Experts are casting doubt on the feasibility of Europe’s ambitious green electricity consumption goals, deeming them unrealistic. The Czech Republic, in particular, faces significant challenges in achieving the necessary annual growth in renewable energy infrastructure to meet EU targets, although some view these requirements positively.
The European Parliament recently approved the Renewable Energy Directive, setting a goal for renewable energy sources (RES) to comprise 42.5 percent of the European Union’s total energy consumption within seven years, more than doubling the current level. In 2021, RES accounted for only 17.7 percent of final energy consumption in the Czech Republic, with green electricity making up 14.5 percent of total electricity usage. In comparison, the EU as a whole had 21.8 percent RES production in overall energy consumption and 37.5 percent in electricity consumption.
The earlier target of 32 percent for green electricity in the EU was already seen as challenging by industry analysts. However, the new, more ambitious targets are considered both ambitious and unattainable.
Matej Hruby, a managing consultant at EGÚ Brno, believes that achieving the new targets is highly unlikely. He points out that over the past decade, the average RES share in the EU’s final energy consumption increased by only 0.7 percent. Meeting the original 32 percent target would require a yearly increase of 1.1 percent in RES for the period from 2022 to 2030, while the new target demands an annual increase of 2.3 percent, which is significantly higher and seemingly unattainable.
In contrast, Martin Bursík of the RES Chamber and president of the European Renewable Energies Federation remains optimistic, suggesting that the current directive requirements can be met. He even envisions the EU achieving a 45 percent RES share in energy consumption, anticipating potential revisions and increases to the targets based on climate science and models.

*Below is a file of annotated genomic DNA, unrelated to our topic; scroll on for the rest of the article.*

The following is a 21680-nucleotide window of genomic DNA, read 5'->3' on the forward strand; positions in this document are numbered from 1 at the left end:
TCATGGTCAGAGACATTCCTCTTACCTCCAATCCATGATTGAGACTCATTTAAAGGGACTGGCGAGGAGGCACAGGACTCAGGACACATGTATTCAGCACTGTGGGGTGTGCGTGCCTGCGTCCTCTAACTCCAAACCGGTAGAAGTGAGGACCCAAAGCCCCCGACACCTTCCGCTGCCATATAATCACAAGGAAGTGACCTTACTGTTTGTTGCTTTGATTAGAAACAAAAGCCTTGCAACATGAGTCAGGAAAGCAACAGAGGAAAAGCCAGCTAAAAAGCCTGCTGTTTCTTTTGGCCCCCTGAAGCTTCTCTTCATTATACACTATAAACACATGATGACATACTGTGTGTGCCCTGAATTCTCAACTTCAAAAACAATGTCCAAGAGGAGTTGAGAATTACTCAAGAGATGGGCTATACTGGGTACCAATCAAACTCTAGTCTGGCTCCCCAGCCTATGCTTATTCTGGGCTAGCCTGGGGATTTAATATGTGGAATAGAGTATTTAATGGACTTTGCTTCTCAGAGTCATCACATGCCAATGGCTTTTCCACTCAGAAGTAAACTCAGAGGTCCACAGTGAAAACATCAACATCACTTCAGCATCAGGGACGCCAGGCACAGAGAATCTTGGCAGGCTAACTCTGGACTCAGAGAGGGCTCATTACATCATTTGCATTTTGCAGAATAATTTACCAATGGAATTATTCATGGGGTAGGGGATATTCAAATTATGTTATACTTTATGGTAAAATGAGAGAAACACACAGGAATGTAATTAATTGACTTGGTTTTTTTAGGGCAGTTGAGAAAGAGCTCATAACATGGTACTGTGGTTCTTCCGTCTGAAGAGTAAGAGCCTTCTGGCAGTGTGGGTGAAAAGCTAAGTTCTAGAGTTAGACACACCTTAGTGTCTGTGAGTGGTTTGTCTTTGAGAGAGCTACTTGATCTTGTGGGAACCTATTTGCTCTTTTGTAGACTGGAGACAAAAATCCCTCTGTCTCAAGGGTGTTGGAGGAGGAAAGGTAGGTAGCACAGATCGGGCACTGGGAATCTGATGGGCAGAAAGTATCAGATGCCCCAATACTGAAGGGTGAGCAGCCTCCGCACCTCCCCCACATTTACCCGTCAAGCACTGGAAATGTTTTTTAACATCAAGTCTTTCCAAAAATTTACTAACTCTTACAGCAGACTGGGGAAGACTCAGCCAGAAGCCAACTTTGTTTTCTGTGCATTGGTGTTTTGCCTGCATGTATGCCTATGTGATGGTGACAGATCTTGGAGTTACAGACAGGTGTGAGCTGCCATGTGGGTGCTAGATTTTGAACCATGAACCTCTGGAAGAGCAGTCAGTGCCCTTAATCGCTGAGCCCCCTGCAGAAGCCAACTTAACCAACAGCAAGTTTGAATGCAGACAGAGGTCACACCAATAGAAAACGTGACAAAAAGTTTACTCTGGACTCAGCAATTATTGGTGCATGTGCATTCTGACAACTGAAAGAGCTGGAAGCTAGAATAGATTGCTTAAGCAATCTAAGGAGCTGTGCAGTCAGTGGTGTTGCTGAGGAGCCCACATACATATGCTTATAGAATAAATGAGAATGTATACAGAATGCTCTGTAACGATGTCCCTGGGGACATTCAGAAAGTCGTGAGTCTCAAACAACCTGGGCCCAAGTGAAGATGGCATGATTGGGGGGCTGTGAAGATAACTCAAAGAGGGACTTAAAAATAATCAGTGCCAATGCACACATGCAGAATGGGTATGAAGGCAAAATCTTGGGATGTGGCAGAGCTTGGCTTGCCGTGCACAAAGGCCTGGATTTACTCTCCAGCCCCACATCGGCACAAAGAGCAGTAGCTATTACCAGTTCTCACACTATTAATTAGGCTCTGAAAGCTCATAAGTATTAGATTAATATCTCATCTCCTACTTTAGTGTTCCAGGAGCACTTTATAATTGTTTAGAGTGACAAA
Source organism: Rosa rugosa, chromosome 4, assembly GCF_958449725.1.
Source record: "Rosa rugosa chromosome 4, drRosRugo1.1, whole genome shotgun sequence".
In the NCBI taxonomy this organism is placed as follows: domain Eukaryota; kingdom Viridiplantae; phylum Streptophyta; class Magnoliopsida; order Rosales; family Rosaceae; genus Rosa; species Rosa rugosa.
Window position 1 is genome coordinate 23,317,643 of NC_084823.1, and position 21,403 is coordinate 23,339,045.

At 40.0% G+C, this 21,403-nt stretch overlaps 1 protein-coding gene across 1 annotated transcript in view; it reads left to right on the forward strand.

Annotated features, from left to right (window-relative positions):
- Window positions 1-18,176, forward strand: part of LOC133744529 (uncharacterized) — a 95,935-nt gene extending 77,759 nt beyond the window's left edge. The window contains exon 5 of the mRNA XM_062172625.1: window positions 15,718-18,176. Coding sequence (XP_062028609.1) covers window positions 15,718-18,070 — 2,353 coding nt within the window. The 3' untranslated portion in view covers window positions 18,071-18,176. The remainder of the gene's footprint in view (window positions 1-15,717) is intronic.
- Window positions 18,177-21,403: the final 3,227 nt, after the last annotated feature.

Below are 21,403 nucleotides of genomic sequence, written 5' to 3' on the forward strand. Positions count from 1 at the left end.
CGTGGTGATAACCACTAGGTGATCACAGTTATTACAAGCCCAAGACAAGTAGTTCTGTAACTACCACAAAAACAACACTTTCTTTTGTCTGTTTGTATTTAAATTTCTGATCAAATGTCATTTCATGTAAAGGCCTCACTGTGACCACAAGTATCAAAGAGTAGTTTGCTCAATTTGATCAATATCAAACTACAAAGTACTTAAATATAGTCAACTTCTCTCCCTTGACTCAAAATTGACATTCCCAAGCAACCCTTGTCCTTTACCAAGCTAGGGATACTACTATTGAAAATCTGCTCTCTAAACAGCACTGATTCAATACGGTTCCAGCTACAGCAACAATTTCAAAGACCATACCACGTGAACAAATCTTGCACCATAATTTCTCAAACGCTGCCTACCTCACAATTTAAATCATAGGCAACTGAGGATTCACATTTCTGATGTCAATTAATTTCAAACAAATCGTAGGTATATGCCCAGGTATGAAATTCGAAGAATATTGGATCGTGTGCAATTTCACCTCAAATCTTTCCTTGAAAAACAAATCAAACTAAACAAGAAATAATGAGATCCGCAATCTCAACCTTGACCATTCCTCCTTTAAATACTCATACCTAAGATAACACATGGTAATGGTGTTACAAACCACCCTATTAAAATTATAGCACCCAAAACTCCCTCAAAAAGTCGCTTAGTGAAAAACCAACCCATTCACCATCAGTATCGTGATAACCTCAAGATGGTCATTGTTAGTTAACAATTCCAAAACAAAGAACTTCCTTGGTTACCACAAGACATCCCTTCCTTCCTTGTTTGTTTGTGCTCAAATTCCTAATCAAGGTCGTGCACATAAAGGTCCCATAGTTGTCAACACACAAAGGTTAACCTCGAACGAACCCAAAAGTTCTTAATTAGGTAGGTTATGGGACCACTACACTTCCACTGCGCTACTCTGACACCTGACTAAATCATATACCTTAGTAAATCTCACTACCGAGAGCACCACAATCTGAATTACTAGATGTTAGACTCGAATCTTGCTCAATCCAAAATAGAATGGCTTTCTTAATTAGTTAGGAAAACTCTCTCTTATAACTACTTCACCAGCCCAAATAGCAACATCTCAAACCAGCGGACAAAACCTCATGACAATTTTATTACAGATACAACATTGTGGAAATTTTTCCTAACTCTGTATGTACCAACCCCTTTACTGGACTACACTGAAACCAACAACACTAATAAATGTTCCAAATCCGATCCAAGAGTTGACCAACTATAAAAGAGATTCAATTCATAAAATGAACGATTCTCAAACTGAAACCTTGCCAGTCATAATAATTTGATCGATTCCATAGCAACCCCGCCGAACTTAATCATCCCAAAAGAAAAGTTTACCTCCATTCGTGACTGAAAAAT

The Renewable Energy Chamber is currently calculating the feasibility of reaching the 42.5 percent goal, suggesting it could be achieved earlier if permitting processes for new green energy projects are accelerated. Štěpán Chalupa, chairman of the RES Chamber, asserts that preliminary calculations indicate the target is attainable, with about 40 percent of electricity and heat coming from renewable sources in the Czech Republic by 2030.
It’s important to note that the 42.5 percent target applies to the EU as a whole and is not binding for individual member states. Several EU countries, such as Austria, Denmark, and Finland, already have RES accounting for over 30 percent of consumption, with Sweden leading with over 60 percent. For the Czech Republic, achieving this level is not currently relevant, and experts anticipate a target of approximately 28 percent for the country, necessitating significant RES development.
While bureaucratic processes pose a significant hurdle to renewable energy expansion, there is hope that introducing “acceleration zones” with expedited permitting processes could facilitate progress, according to Martin Sedlák, program director of the Union of Modern Energy. The European Directive also promises to simplify and speed up approval processes, potentially allowing construction of renewable sources within a year or two.
Nevertheless, Hruby emphasizes that several constraints, including supply chain issues and source connections, make it unlikely for the EU to achieve the required annual RES growth rate until around 2030. If the directive is adopted by MEPs soon, individual countries may have more time to implement necessary measures.